I hope you enjoyed your time with family and friends today. Even though you didn't "do" church, doesn't mean the Lord wasn't glorified in your being together, enjoying His creation, enjoying His children.

    Blessings to you, beth

  4. I can so relate to what you are saying we have had such a hard time finding a church we go to the closet one but have yet after a dozen visits to be approached or spoken to? and we have not made any friends since our move here... We try to start up conversations but people just want to say Hi and walk away so we have skipped some Sundays recently it is a tricky thing to describe. Sure church is not for just socializing but it should definitely be a place where we can connect and recharge and feel comfortable and most importantly Worship...after being beat up in the world all week long. I have thought about that also with all the modern ways to not really connect to people it leaves you wondering? ~Blessings Love Heather

  5. Love what Heather said ... and have been thinking he same thing lately, especially living in a small town. (I am going to miss Tuesday and Thursday afternoons.)
    I suppose there will always be a part of me on a journey and perhaps I need to see how I am contributing to the problem, and yet ...

  6. Friendship in a box seems to be God's plan for me as I've been without a single real life friend for over 5 years now. I have acquaintances in real life. Church is ideally where I'd like to make friends, but the people I know through friendship in a box are so much nicer and encouraging to me. I was belittled at church just this past Sunday by members of our SS class for homeschooling of all things! Never mind I do it because that's what the Lord placed on my heart. They ganged up on me and left me angry and hurt. I still enjoy attending church, although I am the only member of my family that ever goes through these kinds of experiences. Hubby has no trouble making friends, just me.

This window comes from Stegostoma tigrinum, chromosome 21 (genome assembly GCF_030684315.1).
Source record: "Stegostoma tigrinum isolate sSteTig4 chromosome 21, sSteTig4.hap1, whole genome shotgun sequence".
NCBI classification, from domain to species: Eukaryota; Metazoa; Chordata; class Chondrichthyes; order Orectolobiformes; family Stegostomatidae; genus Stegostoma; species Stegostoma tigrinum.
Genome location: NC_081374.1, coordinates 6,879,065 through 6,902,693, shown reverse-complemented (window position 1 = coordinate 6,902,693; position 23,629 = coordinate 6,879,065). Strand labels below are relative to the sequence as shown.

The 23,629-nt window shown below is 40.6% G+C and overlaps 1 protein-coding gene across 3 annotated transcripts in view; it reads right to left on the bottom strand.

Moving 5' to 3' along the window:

7. God's Word says it all, no facebook, blogs, twitter, email or whatever manner of "keeping" in touch can replace meeting together. God is immutable and therefore, so is His Word. The point of missing church from time to time for whatever reason is not the concern.

    But I must confess I am a little unclear about what you were exactly trying to say, other than the obvious. Was it your belief or the norm?

  8. Living overseas, going to church (or not going) presents a totally different set of questions. When we are in the village, church meets every morning and every evening. We have chosen to attend as a family only every evening, while my husband attends by himself every morning. While in town, we only attend on Sunday mornings.

    We consider church attendance an issue of faithfulness and example to our children. It can be very difficult to worship and to be fed spiritually, especially when God's Word is read in a language other than English. There are many times I would rather stay home :-) So, we make it a point to sing hymns together as a family and to listen to sermons on CDs and to intentionally do things that re-connect us to the Lord. We struggle sometimes with going to church because we feel like we "have to", but we feel like this is the best decision for our family. Furlough should be interesting when our little ones enter into a totally different church situation!

    I'm so thankful that we can use technology to stay in touch with faraway (very faraway!) friends, but nothing replaces a hug and a meal and a shoulder to cry on.

    Great food for thought in this post! Thanks for opening up a sticky subject and approaching it with words that encourage and build up. Someday, I would like to be able to swing by your place and hug your neck!



Thank you for sharing your thoughts. I love to hear from my readers!